The Alliance announced today that it has filed a federal lawsuit against the United States Department of Agriculture (USDA) in response to its refusal to enforce the Animal Welfare Act by employing deceptive practices such as the “teachable moments” rule and “self-reporting” rule.
"Instead of addressing animal abuse in the industry and enforcing measures to ensure the health and welfare of dogs in commercial breeding operations, the USDA has chosen to hide the industry’s wrong-doings,” said Alliance’s Executive Director Bob Baker. “Since 2014, USDA has been instructing inspectors to conceal violations at puppy mills from the public by disguising the violations as ‘teachable moments’. More recently, USDA adopted the ‘self-reporting’ rule instructing inspectors not to divulge violations if the breeder admits to violating the Act. These subversive schemes allow problematic dog breeders and puppy mills to evade federal law and engage in animal cruelty.”
The Alliance, along with laboratory watchdog Stop Animal Exploitation Now (SAEN), is initiating legal action against USDA in an effort to eliminate the “teachable moments” rule and “self-reporting” rule, which they claim are procedurally defective. "While these rules are problematic for animals," explains Vanessa Shakib, Co-Director of Advancing Laws for Animals, "they were also improperly issued without the opportunity for public notice and comment, in violation of federal law."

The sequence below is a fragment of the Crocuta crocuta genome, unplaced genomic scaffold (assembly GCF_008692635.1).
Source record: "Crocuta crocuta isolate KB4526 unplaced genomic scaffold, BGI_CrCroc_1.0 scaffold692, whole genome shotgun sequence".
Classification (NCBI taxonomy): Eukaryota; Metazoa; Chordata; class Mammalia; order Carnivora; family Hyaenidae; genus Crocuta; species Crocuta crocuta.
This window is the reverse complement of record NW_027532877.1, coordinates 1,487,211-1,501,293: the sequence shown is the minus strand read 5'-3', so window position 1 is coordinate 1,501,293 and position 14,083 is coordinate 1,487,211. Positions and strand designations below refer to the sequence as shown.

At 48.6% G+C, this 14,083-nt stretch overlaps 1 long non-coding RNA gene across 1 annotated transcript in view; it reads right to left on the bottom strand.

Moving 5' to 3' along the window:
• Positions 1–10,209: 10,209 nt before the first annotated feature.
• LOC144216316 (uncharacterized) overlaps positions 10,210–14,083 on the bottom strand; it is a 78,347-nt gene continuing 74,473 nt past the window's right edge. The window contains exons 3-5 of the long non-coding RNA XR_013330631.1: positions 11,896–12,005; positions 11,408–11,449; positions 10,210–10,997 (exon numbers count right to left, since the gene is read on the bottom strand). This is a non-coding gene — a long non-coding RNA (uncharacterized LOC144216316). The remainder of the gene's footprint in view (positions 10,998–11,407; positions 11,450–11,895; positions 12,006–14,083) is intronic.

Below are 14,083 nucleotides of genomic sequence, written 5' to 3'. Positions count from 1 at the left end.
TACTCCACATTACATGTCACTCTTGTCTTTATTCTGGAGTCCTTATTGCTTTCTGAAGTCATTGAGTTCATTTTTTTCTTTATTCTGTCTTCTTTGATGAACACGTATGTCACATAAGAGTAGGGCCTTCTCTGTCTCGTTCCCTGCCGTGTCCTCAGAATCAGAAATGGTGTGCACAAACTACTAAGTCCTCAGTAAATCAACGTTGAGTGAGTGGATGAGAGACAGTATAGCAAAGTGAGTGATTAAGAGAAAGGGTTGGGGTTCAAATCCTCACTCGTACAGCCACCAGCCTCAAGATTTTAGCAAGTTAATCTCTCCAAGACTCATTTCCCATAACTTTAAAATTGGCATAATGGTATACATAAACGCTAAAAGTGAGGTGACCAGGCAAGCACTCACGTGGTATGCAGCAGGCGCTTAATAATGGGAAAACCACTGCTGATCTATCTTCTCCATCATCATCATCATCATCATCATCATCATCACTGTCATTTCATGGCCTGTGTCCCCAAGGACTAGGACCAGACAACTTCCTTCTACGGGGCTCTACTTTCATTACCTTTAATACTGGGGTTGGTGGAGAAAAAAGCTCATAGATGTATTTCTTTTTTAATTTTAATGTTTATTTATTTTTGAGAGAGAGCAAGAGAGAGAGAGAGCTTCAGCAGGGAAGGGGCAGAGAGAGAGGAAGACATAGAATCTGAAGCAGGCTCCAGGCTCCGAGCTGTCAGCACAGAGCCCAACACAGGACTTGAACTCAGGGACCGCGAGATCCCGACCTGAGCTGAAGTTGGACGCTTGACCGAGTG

“The intent of the Animal Welfare Act is to protect animals and consumers. It is not meant to hide the misdeeds of dog breeders,” Baker said. “Unfortunately, the USDA has been aiding and abetting cruel puppy mills for years and is doing so in an effort to create a false narrative surrounding the commercial dog breeding business for the purpose of protecting the economic interest of substandard dog breeders.”
The Animal Welfare Act is the only federal law in the United States that regulates the treatment of animals in research, exhibition, transport, and by commercial dog breeders and dealers. It sets minimum standards of care for animals confined in commercial dog breeding operations more commonly known as puppy mills, as well as dogs bred for research purposes.